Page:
Here in the UK, the educational system is managed by a series of national curriculum levels. Unfortunately, they can often be very confusing, with numbers and letters all over the place! However, it is important to have an understanding of them in order to judge your child’s progress. There are 8 main levels, then they are followed by the letters a, b or c. But what do the letters in national curriculum levels mean?
c – this is to show that a child has only just started to work at this level, so has yet to grasp all of the concepts contained within that level
b – this means that a child is working comfortably within the level
a – this indicates that a child has reached the top of the level and is ready to move on to the next level
The next question is how to know when a child is working at the correct level. Often, parents know their child’s levels but they don’t know whether this means they are average, above average or below average. The basic rules in the Key Stage 2 National Curriculum Levels are:
By the end of Year 2 – A child should be at a level 2 in order to be in the average band
By the end of Year 3 – A child should be working somewhere between level 2a and 3b in order to be in the average band
By the end of Year 4 – A child should be working at a level 3 in order to be in the average band
By the end of Year 5 – A child should be somewhere between level 3b and 4c in order to be average
By the end of Year 6 – A child should be working at level 4 in order to be in the average band
A child who gets a level 7 at the end of Year 9 is often projected to get a Grade C in their GCSEs, but of course this will vary.
How many levels should a child be progressing by each year? Well, the target set is to go up a whole level every 2 years, so each year your child should be progressing by 1.5 sublevels.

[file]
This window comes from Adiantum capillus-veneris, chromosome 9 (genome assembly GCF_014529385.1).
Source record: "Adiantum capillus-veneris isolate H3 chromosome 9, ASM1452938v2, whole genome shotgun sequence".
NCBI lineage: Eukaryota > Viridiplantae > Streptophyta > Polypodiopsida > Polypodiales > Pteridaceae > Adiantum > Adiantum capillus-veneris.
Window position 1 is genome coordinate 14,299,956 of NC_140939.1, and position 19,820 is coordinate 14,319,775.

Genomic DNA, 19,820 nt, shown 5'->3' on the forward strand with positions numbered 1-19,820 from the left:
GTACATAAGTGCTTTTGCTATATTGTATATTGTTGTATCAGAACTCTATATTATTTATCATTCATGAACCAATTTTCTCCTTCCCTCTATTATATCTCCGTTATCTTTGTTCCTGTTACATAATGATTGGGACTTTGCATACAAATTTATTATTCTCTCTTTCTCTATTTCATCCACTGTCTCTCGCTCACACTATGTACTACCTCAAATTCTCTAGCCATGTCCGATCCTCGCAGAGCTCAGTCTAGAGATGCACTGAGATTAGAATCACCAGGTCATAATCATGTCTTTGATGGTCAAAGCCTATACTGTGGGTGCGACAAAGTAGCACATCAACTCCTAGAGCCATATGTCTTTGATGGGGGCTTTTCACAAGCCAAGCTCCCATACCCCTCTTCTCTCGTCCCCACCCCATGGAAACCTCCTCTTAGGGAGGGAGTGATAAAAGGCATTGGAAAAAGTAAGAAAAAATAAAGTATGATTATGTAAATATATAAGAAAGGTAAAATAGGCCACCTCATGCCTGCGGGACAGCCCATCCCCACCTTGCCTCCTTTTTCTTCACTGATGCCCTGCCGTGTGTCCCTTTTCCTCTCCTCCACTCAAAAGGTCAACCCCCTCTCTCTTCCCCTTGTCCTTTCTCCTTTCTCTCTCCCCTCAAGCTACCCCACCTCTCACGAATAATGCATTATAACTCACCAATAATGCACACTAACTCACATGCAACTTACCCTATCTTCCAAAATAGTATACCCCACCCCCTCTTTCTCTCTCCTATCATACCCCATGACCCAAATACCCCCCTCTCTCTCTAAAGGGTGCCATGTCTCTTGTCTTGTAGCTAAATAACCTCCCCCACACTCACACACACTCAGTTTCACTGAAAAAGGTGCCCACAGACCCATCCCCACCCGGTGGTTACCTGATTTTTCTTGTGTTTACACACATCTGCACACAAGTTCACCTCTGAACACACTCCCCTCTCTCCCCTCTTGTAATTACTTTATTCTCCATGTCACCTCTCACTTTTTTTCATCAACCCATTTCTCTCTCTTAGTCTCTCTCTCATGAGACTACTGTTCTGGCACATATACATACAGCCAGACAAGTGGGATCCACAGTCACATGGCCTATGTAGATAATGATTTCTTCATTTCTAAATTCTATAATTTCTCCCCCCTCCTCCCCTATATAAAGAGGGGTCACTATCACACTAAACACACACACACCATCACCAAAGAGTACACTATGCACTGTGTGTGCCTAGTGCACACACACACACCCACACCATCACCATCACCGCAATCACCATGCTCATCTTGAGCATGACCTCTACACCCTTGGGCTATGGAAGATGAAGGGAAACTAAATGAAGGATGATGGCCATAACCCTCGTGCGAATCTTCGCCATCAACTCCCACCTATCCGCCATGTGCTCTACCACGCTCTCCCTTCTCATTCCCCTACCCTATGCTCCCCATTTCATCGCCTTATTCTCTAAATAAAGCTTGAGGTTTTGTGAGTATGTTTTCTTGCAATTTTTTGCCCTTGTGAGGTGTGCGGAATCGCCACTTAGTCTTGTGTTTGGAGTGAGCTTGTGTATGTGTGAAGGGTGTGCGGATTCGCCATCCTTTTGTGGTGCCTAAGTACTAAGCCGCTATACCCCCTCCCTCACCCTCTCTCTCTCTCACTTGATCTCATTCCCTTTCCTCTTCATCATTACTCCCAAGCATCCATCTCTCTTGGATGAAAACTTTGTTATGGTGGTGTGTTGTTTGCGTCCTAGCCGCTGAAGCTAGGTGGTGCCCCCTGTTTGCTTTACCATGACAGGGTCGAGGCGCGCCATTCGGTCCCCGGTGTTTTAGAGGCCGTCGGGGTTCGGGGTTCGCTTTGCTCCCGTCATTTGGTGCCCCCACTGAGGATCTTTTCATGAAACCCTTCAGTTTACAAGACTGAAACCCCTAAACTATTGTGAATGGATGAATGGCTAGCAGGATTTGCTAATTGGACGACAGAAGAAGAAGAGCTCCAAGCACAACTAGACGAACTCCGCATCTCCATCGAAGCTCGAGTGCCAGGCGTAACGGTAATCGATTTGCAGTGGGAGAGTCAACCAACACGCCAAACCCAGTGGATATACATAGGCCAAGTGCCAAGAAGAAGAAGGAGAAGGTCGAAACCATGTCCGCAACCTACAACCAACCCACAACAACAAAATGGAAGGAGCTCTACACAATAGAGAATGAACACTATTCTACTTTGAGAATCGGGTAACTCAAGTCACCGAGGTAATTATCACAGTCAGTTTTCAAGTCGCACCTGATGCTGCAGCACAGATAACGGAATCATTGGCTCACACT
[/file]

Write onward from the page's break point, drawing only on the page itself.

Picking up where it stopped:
When it comes to maths, the national curriculum is separated into different teaching attainments:
Attainment 2: This is the section called Number & Algebra, which covers operations and problem solving
Attainment 3: This section is Shape, Space and Measure, which covers topics such as area, volume and time
Attainment 4: This section starts at Key Stage 2 and is called Handling Data. It includes graphs and charts
For further information on maths curriculum levels, go to: National Curriculum Website
October 27, 2010 § 1 Comment
Practicing papers is one of the most effective ways of preparing for the 11 plus exams. There are lots of suggestions out there about how best to use practice papers as a revision tool, but at the end of the day it comes down to each individual. Everyone has a different way of learning, so it’s best to judge according to your own child. Some children will be able to complete whole papers in one go, whereas for other children it is easier to do the papers in sections.
Whatever way of learning you choose, though, it is essential to make sure your child is comfortable working within the time constraints. Remember that many of the 11+ maths exams allow 1 minute per question, so this is what you are aiming towards. In some 11+ verbal reasoning and 11+ non verbal reasoning tests, only 45 seconds per question is allocated – no small task for a 10-11 year old! That’s why it is a good idea to make sure your child is prepared. You do not want the 11 plus exam to be a stressful ordeal.
There are many practice papers that you can buy from various bookshops, but why not try our free downloadable 11+ maths practice paper. It is 30 questions long and can be used either as a standard or a multiple choice format paper.